13. Extension to 12C(a,g)16O: N>1 • Problem: many experimental constraints (energies, a and g widths)→ how to include them in the R-matrix fit? • Previous techniques: fit of the R-matrix parameters 11.52 2+ • 3 poles + background → • 12 R-matrix parameters to be fitted • + constraints (experimental energies, widths) • New technique: start from experimental parameters (most are known) and derive R matrix parameters strong reduction of the number of parameters!

  14. Generalization of the Breit-Wigner formalism: link between observed and formal parameters when N>1C. Angulo, P.D., Phys. Rev. C 61, 064611 (2000) C. Brune, Phys. Rev. C 66, 044611 (2002) • idea: • Information for E2: • 2+ phase shift • E2 S-factor • spectroscopy of 2+ states in 16O: energy a and g widths

  15. Application to 12C(a,g)16O: E2 contribution Main goal: to reduce the number of free parameters Three 2+ states + background 11.52 2+ From phase shift From S factor 3 parameters + interference signs in capture  2 steps: 1) phase shifts: a widths 2) S factor: g width of the background the S-factor is fitted with a single free parameter

  16. First step: fit of the 2+ phase shift 2 parameters:

  17. Phase shift: 11.52 2+ Strong influence of the background!

  18. Second step: fit of the E2 S-factor 1 remaining parameter: 4 poles→4 signs e1, e2, e3, e4, e1=+1 (global sign) e4=+1 (very poor fits with e4=-1) SE2(300 keV)=190-220 keV-b

  19. Paper by Kunz et al., Astrophy. J. 567 (2002) 643 Similar analysis (with new data) SE2(300 keV)=85 ± 30 keV-b  very different result

  20. a-scattering does not provide without ambiguities! Origin: difference in the background treatment Here: background at 10 MeV Kunz et al.: background at 7.2 MeV R matrix: S factor at 300 keV “well” known background Between 1~3 MeV, terms 1 and 4: have opposite signs are large and nearly constant Several equivalent possibilities Consistent with a recent work by J.M. Sparenberg

  21. Recent work by J.-M. Sparenberg: Phys. Rev. C69 (2004) 034601 Based on supersymmetry (D. Baye, Phys. Rev. Lett. 58 (1987) 2738) acts on bound states of a given potential without changing the phase shifts Original potential Transformed potential V V r r Supersymmetric transformation Both potentials have exactly the same phase shifts (different wave functions)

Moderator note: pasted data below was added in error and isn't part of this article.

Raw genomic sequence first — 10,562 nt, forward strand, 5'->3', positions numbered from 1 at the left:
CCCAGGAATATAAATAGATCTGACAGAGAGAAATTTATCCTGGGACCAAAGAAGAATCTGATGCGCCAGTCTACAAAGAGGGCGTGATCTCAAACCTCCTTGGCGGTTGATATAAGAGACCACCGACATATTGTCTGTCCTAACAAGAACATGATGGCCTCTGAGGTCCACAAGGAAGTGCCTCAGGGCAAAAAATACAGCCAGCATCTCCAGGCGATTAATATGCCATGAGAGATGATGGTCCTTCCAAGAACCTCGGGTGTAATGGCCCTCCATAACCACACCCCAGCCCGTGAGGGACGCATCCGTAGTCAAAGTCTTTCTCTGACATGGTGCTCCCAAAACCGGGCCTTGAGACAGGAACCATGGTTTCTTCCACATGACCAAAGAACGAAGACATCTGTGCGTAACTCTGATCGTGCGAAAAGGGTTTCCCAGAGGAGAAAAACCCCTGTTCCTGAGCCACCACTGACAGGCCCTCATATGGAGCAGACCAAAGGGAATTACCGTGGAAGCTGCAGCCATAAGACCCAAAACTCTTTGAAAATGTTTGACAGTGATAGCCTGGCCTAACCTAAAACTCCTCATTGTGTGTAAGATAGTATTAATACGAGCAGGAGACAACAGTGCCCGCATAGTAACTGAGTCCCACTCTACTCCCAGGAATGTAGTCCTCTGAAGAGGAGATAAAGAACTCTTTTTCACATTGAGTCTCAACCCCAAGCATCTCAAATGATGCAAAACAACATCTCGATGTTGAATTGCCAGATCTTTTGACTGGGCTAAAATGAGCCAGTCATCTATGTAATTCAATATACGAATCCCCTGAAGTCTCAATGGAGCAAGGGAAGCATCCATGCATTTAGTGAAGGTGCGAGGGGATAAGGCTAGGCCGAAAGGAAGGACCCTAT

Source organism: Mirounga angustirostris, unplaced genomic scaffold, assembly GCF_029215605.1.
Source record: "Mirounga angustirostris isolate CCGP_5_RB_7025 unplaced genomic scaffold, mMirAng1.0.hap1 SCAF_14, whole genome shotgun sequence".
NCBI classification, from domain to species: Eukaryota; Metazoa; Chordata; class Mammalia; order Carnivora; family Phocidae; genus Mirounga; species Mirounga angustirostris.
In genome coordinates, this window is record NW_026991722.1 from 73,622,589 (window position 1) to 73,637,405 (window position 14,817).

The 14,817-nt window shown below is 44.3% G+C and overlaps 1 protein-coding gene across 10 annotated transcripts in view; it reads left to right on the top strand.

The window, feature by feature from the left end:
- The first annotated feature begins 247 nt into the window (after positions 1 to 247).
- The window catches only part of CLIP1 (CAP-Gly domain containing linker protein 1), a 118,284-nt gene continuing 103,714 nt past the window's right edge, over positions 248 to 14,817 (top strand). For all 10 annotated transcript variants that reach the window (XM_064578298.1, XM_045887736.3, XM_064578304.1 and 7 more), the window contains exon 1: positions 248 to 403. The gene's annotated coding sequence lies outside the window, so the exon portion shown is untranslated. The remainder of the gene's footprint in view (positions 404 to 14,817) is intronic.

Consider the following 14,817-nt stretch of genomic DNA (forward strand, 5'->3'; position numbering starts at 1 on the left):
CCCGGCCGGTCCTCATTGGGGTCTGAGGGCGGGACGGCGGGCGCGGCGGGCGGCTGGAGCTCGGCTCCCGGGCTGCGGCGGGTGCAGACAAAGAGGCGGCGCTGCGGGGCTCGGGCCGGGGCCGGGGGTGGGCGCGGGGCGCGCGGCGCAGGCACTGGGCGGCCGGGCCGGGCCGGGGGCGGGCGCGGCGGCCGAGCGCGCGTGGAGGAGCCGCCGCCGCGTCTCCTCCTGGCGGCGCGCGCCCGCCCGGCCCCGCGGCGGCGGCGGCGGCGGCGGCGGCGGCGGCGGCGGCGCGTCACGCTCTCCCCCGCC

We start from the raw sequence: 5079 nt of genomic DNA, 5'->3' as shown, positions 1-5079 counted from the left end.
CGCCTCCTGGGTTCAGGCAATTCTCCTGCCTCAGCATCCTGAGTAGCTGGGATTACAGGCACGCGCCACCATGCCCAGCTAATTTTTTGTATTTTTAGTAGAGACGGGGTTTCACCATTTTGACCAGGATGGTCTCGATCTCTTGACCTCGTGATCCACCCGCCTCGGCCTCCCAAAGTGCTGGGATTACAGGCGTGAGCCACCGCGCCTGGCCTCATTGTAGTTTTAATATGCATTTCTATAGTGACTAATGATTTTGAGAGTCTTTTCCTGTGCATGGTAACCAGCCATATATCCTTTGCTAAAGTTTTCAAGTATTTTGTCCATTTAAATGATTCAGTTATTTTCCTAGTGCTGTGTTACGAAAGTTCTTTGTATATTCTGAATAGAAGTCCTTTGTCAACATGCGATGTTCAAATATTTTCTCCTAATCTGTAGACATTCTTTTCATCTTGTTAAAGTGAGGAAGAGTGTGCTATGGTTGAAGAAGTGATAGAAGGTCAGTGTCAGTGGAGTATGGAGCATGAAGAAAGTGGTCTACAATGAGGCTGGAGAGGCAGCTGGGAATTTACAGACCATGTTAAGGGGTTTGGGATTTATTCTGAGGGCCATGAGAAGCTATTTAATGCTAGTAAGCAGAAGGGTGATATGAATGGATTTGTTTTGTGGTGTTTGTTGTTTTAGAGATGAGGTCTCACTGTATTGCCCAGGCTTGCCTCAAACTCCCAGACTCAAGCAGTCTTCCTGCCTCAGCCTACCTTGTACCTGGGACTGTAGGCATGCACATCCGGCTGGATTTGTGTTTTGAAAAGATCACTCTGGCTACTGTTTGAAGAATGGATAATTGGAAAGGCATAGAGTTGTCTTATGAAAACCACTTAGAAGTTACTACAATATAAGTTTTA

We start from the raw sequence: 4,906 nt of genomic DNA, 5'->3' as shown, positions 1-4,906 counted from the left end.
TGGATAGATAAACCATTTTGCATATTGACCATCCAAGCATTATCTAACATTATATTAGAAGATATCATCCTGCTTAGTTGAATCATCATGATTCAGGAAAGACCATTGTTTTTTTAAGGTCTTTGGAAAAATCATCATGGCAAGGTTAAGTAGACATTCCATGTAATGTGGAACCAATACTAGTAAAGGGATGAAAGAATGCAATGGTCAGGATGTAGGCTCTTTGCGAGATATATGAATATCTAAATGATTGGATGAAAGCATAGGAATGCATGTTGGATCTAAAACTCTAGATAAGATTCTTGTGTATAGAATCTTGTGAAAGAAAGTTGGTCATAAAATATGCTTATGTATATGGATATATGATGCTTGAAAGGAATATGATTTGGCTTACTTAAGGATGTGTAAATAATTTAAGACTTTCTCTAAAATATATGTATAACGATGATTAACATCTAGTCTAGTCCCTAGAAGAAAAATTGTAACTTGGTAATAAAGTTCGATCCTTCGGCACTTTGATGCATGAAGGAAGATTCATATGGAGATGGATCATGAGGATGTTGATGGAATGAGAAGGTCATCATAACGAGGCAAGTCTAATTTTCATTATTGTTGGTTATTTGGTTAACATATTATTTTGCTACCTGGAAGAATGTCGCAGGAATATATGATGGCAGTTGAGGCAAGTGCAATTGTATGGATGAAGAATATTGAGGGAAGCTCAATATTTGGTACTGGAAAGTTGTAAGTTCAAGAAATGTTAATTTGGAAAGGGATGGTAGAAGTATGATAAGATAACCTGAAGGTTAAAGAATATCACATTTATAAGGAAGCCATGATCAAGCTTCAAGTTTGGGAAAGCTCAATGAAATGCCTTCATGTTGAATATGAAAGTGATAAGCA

22. With this method: different potentials with • Same phase shifts • Different bound-state properties • Example: V(r)=V0 exp(-(r/r0)2)/r2, with V0=43.4 MeV, r0=5.09 fm No bound state V(r) Supersymmetric partners Identical phase shifts!

  23. Conclusion: • It is possible to define different potentials giving the same phase shifts but different • No direct link between the phase shifts and the bound-state properties • Consistent with the disagreement obtained for R-matrix analyses using different background properties (~ potential) •  the background problem should be reconsidered!

  24. The cross section to the 2+ state is proportional to One indirect method: cascade transitions to the 2+ state F.C. Barker and T. Kajino, Aust. J. Phys. 44 (1991) 369 L. Buchmann, Phys. Rev. C64 (2001) 022801 • Weakly bound: -0.24 MeV • Capture to 2+ is essentially external • Mint negligible

  25. “Final” conclusions What do we know? • 12C(a,g)16O is probably the best example where the interplay between experimentalists, theoreticians and astrophysicists is the most important • Required precision level too high for theory alone  we essentially rely on experiment • E1 probably better known than E2 (16N b-decay) • Elastic scattering is a useful constraint, but not a precise way to derive • Possible constraints from astrophysics? • New project 16O+g→a+12C (Triangle, North-Carolina)

  26. Please avoid this! What do we need? • Theory: reconsider background effects • Precise E1/E2 separation (improvement on E2) • Capture to the 2+ state • Data with lower error bars:precise data near 1.5 MeV are more useful than data near 1 MeV with a huge error